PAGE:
Hello,

How many words do you think you use in your everyday life? What kind of words do you use in day-to-day interactions? What kind of words do you use only on special occasions? What kind of words would you recoginse in context even though you never use them yourself?

What kind of words do you need to know in a second language? As we're learning English here I decided to list some 'words' that I'd like you to rate. How important do you think it is for people to know the 'words' in group 1? What about the words in groups 2, 3, 4, and 5?

Group 1: he, I, the, however, quite, at, a, you, we, after

Group 2: cat, boy, house, church, train, letter, door, lamp, book, TV

Group 3: scrap, colander, hex-key, dismount, attic, cursor, speedometer, handlebars, embroidering, abattoir

Group 4: mellow, innocuous, quintessence, lumber, meticulous, obsolete, deference, consort, mollify, ambiguous

Group 5: saprophyte, scutes, ventricle, cotylendron, maggot, eugenics, mesentry, pseudopod, villus, ptomaine
Englishuser
Hello,

How many words do you think you use in your everyday life? What kind of words do you use in day-to-day interactions? What kind of words do you use only on special occasions? What kind of words would you recoginse in context even though you never use them yourself?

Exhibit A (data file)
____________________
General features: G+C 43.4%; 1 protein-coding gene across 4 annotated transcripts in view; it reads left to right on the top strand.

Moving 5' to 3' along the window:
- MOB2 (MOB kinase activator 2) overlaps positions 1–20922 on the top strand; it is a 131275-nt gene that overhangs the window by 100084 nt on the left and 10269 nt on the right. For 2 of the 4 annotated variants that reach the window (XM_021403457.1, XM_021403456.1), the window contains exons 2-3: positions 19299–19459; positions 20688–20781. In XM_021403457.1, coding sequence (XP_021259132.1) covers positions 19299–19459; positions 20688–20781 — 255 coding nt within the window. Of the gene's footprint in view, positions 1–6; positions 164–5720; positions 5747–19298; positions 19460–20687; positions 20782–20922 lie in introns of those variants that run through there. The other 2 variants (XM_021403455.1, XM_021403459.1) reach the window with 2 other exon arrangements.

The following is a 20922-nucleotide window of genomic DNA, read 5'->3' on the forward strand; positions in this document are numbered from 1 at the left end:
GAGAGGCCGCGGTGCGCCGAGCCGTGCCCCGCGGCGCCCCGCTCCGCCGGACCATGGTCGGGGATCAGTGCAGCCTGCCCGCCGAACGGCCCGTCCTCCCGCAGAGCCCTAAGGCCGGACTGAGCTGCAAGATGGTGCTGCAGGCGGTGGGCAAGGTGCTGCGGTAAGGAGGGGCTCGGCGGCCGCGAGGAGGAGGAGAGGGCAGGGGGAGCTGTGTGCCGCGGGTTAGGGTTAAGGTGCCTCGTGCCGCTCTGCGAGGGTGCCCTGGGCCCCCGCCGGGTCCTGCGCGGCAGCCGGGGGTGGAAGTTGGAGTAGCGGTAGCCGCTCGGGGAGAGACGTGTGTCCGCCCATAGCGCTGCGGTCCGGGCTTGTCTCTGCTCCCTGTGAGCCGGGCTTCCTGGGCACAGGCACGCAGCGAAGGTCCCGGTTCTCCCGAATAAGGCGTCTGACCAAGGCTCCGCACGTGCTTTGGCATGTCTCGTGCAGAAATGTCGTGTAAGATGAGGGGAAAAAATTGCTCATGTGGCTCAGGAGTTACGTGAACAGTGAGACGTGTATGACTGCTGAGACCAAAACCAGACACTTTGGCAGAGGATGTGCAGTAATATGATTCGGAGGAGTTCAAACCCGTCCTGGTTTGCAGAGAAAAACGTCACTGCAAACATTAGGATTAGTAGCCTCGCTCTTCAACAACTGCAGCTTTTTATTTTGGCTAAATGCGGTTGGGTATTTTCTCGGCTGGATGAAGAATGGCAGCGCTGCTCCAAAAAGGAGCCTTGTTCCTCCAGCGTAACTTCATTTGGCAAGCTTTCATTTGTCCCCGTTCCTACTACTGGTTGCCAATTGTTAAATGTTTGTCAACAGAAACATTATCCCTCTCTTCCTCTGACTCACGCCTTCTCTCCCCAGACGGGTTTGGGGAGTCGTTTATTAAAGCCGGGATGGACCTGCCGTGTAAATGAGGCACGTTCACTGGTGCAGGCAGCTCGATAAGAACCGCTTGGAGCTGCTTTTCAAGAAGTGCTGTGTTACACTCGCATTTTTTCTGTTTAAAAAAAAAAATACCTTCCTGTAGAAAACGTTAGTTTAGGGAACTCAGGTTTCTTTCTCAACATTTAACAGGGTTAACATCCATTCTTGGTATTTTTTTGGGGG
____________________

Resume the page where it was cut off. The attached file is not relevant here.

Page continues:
What kind of words do you need to know in a second language? As we're learning English here I decided to list some 'words' that I'd like you to rate. How important do you think it is for people to know the 'words' in group 1? What about the words in groups 2, 3, 4, and 5?

Group 1: he, I, the, however, quite, at, a, you, we, after

Group 2: cat, boy, house, church, train, letter, door, lamp, book, TV

Group 3: scrap, colander, hex-key, dismount, attic, cursor, speedometer, handlebars, embroidering, abattoir

Group 4: mellow, innocuous, quintessence, lumber, meticulous, obsolete, deference, consort, mollify, ambiguous

Group 5: saprophyte, scutes, ventricle, cotylendron, maggot, eugenics, mesentry, pseudopod, villus, ptomaine

English is my first language. My thoughts:

Group 1 and Group 2 - both absolutely necessary

After that, individual circumstances become important.

Group 3) 'Scrap', 'dismount', 'attic', 'cursor', and 'speedometer' would be useful for some people. 'Handlebars' might be useful. 'Embroidering'..OK 'Colander' - only if someone cooks. 'Hex-key' and 'abattoir' - why bother?

Group 4) 'Obsolete' is a good word to know, if only to understand its meaning when applied to words and phrases you see and hear. 'Ambiguous' (unclear) is useful because the concept of ambiguity (lack of clarity) is very important for someone studying another language. The others would be nice to know.

Group 5) You're getting specialized. "Maggot' and 'eugenics' seem the most general.. For most people, there are many better words to learn!!
Hi Nef,